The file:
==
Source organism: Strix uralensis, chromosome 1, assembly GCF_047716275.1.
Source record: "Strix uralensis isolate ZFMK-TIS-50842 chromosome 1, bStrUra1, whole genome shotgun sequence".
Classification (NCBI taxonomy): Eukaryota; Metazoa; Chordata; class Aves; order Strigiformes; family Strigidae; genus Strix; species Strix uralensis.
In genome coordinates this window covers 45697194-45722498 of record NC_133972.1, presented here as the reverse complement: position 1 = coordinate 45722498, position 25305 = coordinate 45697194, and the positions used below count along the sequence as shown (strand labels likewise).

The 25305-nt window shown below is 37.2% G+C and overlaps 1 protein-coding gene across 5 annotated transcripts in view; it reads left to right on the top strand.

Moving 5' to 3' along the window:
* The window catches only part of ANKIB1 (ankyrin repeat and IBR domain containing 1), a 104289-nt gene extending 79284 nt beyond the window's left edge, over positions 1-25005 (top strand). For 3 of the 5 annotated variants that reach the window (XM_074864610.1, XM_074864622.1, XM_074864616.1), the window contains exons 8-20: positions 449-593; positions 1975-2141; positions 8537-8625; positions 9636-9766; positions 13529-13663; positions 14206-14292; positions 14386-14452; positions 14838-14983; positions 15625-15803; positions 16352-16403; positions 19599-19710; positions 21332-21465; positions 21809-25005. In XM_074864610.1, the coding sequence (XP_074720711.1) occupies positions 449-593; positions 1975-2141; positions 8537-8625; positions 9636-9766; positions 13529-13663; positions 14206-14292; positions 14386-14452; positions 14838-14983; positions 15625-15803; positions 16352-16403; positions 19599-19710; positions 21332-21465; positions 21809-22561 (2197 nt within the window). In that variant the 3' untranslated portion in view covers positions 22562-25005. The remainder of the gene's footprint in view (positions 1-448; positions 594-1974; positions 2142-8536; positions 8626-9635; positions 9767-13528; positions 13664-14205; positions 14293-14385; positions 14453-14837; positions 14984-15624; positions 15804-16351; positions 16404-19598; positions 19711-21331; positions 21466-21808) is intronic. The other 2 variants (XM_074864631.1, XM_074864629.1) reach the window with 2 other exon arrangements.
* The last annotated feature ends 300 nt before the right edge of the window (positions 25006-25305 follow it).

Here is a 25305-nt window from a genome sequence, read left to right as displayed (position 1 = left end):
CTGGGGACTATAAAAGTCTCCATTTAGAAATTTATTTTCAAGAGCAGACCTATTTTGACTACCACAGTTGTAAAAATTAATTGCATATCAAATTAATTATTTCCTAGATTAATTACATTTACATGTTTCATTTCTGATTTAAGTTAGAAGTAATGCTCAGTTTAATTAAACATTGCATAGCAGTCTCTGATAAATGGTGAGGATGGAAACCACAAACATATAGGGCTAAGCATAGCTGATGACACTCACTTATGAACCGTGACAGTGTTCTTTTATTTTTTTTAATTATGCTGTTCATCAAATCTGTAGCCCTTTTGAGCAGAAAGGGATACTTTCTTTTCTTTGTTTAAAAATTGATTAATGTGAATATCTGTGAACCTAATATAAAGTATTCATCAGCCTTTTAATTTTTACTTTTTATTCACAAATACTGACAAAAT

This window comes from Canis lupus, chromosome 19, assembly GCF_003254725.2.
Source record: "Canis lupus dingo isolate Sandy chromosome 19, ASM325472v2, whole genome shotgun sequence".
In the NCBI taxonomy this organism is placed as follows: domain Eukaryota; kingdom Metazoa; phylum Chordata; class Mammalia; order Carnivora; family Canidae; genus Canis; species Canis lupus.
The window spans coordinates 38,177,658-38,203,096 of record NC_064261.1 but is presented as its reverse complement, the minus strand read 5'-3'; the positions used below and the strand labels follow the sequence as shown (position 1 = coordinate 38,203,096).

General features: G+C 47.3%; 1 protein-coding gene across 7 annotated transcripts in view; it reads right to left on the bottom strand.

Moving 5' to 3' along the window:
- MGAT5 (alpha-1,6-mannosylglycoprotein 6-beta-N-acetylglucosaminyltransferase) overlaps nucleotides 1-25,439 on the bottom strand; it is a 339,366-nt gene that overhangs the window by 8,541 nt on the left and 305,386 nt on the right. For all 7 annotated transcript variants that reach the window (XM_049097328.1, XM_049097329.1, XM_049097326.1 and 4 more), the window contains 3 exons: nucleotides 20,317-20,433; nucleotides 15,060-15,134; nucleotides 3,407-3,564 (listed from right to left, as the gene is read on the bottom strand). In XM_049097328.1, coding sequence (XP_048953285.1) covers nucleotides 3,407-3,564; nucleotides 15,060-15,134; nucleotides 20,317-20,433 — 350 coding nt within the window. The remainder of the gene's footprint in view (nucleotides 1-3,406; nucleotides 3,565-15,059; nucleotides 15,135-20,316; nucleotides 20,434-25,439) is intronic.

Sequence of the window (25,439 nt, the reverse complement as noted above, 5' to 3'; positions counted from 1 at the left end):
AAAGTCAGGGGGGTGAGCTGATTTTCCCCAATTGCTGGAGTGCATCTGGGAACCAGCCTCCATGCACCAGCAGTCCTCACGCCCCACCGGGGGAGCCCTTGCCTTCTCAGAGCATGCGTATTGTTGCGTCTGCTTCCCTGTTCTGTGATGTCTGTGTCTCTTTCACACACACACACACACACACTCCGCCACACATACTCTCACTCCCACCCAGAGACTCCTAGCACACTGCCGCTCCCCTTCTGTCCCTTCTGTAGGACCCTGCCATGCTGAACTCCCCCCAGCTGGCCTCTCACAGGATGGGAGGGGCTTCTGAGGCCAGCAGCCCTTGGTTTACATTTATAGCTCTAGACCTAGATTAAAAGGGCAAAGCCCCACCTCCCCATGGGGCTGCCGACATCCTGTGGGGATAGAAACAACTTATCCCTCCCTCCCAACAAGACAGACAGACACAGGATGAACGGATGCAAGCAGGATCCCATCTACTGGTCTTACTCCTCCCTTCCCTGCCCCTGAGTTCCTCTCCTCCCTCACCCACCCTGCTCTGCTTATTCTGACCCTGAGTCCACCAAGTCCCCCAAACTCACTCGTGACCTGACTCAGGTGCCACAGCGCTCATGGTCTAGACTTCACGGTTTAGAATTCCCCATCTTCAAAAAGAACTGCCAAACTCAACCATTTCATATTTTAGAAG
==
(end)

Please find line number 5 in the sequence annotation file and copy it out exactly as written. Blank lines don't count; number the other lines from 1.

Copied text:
The 25305-nt window shown below is 37.2% G+C and overlaps 1 protein-coding gene across 5 annotated transcripts in view; it reads left to right on the top strand.